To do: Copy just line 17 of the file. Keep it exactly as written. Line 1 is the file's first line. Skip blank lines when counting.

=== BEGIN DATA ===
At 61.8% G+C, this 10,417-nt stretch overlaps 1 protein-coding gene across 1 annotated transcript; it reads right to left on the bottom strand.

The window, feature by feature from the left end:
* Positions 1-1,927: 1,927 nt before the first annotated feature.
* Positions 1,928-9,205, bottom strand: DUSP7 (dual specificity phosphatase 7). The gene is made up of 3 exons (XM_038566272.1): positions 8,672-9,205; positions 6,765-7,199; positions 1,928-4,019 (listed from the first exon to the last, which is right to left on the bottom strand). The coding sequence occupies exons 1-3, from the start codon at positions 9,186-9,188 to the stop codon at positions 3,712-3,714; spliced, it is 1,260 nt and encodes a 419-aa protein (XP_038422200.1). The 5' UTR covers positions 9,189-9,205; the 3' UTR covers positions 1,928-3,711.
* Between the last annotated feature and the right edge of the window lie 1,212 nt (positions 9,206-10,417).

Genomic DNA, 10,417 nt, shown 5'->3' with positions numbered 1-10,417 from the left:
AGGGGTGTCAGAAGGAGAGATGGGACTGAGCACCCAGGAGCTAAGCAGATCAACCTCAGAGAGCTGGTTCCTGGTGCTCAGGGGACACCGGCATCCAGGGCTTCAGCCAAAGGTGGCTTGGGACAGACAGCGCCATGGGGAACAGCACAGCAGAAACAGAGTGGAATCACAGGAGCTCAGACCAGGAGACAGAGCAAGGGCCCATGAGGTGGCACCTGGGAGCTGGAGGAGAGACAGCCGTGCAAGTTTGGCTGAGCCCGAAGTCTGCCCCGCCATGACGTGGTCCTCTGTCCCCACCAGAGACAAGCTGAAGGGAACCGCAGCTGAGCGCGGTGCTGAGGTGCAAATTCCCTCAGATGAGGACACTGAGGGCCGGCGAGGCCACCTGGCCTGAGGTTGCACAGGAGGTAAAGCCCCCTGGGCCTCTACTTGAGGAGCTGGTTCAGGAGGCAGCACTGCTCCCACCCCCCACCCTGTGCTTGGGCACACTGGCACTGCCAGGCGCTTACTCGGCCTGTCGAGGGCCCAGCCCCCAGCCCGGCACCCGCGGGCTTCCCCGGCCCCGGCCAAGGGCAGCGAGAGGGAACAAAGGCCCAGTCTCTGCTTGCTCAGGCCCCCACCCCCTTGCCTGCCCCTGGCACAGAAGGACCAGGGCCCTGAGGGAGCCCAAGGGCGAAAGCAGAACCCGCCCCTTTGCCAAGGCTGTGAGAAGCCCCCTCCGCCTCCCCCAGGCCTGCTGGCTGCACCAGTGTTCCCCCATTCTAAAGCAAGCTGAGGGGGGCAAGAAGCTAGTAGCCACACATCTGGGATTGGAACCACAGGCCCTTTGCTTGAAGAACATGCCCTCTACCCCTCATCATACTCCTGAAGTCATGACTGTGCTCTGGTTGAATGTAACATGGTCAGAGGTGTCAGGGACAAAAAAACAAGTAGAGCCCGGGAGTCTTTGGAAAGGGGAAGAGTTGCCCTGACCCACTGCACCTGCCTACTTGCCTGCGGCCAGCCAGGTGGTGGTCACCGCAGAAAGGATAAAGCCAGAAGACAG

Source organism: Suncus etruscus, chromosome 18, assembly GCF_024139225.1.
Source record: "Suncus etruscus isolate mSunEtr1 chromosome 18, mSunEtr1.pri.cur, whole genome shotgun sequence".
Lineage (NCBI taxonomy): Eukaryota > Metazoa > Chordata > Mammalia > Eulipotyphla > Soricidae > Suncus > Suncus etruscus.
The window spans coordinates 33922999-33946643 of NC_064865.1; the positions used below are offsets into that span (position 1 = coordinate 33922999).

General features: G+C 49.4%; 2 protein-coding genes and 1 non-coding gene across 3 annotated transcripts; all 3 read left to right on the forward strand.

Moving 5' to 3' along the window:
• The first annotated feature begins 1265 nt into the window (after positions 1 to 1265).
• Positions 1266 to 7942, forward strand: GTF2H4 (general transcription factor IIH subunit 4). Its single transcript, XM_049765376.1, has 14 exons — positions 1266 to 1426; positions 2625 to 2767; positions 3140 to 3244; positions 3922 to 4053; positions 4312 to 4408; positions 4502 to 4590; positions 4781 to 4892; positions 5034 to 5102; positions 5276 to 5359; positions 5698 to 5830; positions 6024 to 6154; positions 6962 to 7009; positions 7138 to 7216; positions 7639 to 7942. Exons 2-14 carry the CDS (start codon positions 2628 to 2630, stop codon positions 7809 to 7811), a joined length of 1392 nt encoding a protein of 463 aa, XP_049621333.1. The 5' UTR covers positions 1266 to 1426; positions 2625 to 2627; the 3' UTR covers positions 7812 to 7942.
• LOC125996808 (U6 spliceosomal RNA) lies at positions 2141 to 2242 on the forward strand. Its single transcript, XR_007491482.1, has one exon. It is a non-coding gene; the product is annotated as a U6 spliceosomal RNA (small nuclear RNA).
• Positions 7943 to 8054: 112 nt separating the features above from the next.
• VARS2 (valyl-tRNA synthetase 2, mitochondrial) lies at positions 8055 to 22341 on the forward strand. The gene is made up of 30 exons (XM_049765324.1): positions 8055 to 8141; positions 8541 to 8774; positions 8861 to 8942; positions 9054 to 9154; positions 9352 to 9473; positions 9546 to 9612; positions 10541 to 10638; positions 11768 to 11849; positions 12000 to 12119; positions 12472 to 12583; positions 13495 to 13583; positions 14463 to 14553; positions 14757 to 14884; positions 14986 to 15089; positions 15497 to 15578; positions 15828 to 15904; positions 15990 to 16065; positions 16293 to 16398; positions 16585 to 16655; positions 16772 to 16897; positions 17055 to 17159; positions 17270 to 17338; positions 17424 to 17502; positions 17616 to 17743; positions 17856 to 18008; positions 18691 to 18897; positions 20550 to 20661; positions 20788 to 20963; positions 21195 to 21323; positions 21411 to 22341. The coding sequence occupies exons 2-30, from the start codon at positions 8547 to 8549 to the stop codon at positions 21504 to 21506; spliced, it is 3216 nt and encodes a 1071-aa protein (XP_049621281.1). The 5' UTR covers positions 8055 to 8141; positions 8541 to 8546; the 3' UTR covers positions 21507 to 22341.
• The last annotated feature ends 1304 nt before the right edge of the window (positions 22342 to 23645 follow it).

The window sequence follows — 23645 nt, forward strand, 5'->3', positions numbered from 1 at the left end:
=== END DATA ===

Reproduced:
• Positions 7943 to 8054: 112 nt separating the features above from the next.